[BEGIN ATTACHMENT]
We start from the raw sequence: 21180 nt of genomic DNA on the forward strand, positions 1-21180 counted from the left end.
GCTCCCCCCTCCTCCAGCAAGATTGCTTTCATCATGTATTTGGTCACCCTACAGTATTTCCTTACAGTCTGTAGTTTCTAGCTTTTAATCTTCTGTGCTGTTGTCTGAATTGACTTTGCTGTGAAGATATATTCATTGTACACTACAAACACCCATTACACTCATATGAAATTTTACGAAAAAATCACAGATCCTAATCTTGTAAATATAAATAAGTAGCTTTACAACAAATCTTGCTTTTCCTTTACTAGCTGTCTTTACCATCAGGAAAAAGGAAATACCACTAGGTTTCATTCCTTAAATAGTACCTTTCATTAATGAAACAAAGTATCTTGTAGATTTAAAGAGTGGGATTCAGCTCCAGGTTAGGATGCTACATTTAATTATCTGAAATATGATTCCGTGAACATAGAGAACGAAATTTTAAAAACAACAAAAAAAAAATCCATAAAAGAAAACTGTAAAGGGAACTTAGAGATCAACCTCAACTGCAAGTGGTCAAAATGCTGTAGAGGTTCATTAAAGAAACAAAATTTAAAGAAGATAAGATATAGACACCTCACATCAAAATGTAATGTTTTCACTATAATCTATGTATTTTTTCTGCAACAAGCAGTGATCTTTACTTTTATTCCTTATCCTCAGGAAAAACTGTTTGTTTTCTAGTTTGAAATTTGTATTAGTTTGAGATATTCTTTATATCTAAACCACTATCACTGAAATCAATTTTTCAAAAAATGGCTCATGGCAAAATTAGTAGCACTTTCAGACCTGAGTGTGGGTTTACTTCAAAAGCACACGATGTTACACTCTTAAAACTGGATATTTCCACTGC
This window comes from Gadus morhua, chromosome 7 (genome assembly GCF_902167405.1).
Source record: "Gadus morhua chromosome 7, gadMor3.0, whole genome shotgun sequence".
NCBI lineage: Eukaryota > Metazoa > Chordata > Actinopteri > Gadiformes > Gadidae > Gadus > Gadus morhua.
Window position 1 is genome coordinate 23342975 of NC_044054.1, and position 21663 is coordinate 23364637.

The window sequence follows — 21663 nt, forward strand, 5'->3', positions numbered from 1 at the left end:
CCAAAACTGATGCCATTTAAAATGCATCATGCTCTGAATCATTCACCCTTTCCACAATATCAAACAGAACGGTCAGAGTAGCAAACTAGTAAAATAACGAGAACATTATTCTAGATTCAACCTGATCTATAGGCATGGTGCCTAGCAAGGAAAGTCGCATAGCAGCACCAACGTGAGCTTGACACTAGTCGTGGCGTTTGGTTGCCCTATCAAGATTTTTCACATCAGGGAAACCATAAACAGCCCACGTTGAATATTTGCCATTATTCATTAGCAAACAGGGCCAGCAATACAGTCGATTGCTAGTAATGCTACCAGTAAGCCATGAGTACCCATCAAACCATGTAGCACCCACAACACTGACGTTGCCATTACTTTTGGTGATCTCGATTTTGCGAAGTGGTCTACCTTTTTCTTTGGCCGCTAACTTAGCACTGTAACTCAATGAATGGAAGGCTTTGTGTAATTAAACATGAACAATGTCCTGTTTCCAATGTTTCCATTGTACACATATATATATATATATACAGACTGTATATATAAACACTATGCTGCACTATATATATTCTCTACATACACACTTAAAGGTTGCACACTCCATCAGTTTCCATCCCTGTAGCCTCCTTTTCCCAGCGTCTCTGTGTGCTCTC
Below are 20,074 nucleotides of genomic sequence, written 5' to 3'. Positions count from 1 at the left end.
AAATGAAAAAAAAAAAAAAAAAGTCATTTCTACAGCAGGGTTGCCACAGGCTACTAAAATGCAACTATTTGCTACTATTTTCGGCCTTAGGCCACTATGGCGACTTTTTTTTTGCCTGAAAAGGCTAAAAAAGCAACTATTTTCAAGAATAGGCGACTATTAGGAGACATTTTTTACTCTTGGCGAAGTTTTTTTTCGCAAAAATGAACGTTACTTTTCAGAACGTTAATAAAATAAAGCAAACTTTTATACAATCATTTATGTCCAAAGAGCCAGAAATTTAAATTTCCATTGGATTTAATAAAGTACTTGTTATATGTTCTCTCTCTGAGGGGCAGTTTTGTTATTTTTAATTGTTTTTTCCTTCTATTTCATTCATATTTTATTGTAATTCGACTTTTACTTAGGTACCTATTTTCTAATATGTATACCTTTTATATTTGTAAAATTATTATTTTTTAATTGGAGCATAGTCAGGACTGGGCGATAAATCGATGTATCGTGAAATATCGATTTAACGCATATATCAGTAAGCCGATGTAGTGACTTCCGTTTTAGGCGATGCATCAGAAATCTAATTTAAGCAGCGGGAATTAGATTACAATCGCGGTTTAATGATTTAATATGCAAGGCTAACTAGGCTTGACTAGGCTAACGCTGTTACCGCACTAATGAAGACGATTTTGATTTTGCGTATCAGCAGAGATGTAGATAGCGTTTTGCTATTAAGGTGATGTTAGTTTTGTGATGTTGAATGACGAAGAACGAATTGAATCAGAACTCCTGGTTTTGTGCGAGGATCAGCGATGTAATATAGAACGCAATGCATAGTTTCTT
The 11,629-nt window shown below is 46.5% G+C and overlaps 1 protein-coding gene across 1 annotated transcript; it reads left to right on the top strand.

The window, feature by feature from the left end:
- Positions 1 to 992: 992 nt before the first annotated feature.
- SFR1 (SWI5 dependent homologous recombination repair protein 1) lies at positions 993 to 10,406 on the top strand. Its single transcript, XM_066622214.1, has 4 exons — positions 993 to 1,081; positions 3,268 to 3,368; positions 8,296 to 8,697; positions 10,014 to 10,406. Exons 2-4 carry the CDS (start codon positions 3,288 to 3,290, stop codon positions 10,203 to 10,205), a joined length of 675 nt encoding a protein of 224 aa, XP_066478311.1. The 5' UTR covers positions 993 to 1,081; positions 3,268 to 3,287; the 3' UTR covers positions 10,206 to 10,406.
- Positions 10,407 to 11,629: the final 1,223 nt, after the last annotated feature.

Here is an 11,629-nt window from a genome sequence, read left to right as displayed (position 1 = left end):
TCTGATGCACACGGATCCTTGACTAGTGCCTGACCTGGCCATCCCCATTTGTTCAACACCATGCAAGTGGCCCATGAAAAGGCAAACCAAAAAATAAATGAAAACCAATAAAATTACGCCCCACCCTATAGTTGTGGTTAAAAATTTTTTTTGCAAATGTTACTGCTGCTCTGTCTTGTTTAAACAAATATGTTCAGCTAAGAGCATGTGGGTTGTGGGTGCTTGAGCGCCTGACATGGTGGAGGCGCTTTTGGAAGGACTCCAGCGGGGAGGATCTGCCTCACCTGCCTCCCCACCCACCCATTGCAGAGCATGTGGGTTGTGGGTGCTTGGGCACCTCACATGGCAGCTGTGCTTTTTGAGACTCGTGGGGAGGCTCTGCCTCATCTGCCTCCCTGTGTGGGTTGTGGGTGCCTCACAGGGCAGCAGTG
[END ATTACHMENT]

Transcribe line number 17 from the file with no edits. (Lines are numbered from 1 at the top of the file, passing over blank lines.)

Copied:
TCTGATGCACACGGATCCTTGACTAGTGCCTGACCTGGCCATCCCCATTTGTTCAACACCATGCAAGTGGCCCATGAAAAGGCAAACCAAAAAATAAATGAAAACCAATAAAATTACGCCCCACCCTATAGTTGTGGTTAAAAATTTTTTTTGCAAATGTTACTGCTGCTCTGTCTTGTTTAAACAAATATGTTCAGCTAAGAGCATGTGGGTTGTGGGTGCTTGAGCGCCTGACATGGTGGAGGCGCTTTTGGAAGGACTCCAGCGGGGAGGATCTGCCTCACCTGCCTCCCCACCCACCCATTGCAGAGCATGTGGGTTGTGGGTGCTTGGGCACCTCACATGGCAGCTGTGCTTTTTGAGACTCGTGGGGAGGCTCTGCCTCATCTGCCTCCCTGTGTGGGTTGTGGGTGCCTCACAGGGCAGCAGTG